Crozes-Hermitage is an appellation that should probably be split in two, due to the contrast between its sub-zones.
The appellation essentially surrounds the hill of Hermitage. To the south is the plain, called the Terrace de Chassis. The land here is fairly flat, with the soil consisting of galets, alluvial stones like those found in Châteauneuf du Pape. The vines share land with fruit trees (which are irrigated), and it is one of the hotter areas of the northern Rhône. Vineyard work is mechanizable on the plain, and this is where much of the wine of the appellation is made.
The northern sector is all steep hills, granite soils, and cooler temperatures. In many places, the soils and exposures are the same as Hermitage.
Wines from the southern sector have a tendency to be fruitier, softer, and more accessible at a younger age. The wines from the northern sector by contrast tend to be harder, darker, and more tannic, needing more time to fully develop.
Saint-Joseph stretches 60km along the right bank of the Rhône. With Cornas at its southern border, the A.O.C. stretches until the vineyards start to intermingle with Condrieu in the north. The appellation can be roughly divided into three sectors: the original appellation in the south, the middle sector (dominated by the St. Désirat co-op) that spans from Serrières to Sarras, and the northern sector.
Originally the Saint-Joseph appellation covered only six villages in the southern sector. This historical heart of the appellation is the home of "classic" Saint-Josephs, and is where most of the well-known estates are located. In 1969 the INAO decided to extend the appellation to 20 more villages, mostly to the north of the existing Saint-Joseph vineyards. When the reputation of the appellation suffered due to the influx of large quantities of lower quality wines, a decision was made to cut out many of the lesser vineyards. However, the appellation was not cut back to its original boundaries, resulting in a patchwork of vineyards.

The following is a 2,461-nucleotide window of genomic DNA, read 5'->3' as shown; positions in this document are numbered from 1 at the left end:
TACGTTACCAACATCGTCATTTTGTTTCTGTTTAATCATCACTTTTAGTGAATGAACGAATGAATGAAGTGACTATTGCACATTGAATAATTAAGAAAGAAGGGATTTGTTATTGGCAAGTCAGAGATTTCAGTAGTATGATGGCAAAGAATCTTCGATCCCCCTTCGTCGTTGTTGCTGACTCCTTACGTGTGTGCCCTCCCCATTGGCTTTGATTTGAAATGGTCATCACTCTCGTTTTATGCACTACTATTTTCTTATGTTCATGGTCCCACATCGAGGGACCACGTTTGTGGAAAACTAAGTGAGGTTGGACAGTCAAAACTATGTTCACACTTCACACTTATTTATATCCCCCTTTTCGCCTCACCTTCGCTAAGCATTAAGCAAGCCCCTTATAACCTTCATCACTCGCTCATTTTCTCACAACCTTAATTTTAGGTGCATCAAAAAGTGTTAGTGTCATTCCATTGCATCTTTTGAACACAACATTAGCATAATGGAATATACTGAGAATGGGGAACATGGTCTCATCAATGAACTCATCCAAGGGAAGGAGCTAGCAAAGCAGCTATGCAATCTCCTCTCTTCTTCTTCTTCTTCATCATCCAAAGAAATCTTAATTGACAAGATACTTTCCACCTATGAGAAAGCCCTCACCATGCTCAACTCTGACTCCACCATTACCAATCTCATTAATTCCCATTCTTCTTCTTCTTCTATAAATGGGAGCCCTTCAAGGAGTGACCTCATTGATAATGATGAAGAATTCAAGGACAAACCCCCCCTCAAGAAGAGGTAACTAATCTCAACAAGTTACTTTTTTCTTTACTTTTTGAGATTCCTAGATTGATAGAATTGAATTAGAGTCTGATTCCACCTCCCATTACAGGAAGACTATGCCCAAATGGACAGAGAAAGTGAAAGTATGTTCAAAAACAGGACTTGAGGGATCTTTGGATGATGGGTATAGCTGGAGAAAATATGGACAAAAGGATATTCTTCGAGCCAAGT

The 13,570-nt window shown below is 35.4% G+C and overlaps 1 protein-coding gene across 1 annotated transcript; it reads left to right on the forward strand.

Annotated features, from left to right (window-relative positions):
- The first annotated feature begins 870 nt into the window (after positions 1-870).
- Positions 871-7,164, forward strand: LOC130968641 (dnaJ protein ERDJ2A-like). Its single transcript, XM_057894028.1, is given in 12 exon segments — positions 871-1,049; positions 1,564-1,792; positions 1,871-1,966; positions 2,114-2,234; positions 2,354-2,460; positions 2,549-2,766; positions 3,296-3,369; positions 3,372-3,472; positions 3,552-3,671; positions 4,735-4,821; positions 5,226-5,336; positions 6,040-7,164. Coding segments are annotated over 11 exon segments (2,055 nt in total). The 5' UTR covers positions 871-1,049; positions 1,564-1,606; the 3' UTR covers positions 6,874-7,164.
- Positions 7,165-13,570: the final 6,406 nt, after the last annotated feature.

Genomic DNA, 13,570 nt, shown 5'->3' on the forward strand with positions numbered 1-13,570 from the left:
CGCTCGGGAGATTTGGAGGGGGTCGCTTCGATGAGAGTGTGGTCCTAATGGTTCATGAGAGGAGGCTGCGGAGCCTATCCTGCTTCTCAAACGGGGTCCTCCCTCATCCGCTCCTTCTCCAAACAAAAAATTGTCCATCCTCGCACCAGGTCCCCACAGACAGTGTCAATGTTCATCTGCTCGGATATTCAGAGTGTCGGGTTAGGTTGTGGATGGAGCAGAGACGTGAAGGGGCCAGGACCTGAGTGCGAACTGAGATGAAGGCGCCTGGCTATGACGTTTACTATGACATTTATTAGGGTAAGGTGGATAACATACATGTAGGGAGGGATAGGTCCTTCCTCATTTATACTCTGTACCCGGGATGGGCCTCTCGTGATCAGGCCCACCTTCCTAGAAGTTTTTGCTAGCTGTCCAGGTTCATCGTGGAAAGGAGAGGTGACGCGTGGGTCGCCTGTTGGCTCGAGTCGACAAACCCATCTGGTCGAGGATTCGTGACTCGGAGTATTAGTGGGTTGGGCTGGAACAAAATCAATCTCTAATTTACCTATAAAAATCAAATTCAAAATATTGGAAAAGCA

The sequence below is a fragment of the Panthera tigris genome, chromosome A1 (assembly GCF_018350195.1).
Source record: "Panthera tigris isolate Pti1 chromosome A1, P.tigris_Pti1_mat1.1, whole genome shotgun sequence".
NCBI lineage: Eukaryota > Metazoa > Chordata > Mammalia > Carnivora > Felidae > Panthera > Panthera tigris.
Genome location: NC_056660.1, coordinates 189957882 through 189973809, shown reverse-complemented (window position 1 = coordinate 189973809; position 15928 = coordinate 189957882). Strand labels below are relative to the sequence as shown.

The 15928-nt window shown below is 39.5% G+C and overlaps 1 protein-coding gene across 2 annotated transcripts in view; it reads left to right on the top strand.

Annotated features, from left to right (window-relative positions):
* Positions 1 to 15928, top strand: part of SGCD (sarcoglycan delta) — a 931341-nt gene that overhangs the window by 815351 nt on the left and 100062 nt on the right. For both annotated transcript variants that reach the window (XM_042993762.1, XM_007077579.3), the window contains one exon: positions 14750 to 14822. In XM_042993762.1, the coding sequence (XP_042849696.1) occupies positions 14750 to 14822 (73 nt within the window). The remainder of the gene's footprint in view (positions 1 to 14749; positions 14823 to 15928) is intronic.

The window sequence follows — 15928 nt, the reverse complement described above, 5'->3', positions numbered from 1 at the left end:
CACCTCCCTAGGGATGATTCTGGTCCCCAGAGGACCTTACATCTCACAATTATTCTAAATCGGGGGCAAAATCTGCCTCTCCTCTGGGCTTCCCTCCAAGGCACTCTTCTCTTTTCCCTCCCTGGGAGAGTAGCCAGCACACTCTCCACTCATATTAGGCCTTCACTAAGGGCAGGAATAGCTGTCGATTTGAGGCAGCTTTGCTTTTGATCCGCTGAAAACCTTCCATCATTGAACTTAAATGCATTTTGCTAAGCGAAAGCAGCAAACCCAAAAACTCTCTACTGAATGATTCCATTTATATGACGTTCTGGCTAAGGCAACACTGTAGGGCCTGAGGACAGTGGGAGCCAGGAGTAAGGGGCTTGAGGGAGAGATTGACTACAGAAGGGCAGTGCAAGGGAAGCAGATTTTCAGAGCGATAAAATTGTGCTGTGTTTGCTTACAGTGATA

This north-south extension helps to create a variety of climates: Mediterranean influences are more dominant in the south while continental influences are seen further north. The other significant climatological factors are altitude and exposure: lower hillside vineyards are hotter and get more sun, while higher elevation vineyards on the plateau are much cooler and fresher.
Vinsobres has only been its own appellation since 2005 - before that, it fell under the umbrella of Côtes du Rhône Villages. This is a relatively cool, fresh area, right at the edge of the foothills of the Alps, but protected from the most intense effects of the mistral. The vineyards are planted up to 400m elevations along a southeast-facing limestone hillside, with soils ranging from stony to sandy. Only red wines are produced in Vinsobres, with grenache (minimum 50% of any blend), mourvèdre, and syrah playing the dominant roles. A host of other grapes (including some white wines) plays a supporting role.
This broad appellation covers the viticultural areas of the southern Rhône that do not fall under the designation of Côtes du Rhône Villages or other specific appellations. Stretching over 200km from north to south across a big swath of geographical zones, it is hugely varied and resists any generalization. That said, the vast majority of the wines from the area are red, and Grenache and Syrah are the dominant grapes. The climate is mostly Mediterranean, though that influence wanes the further north you get. Additionally, an important factor throughout the region is the mistral, the cold, north winds that blow through the valley.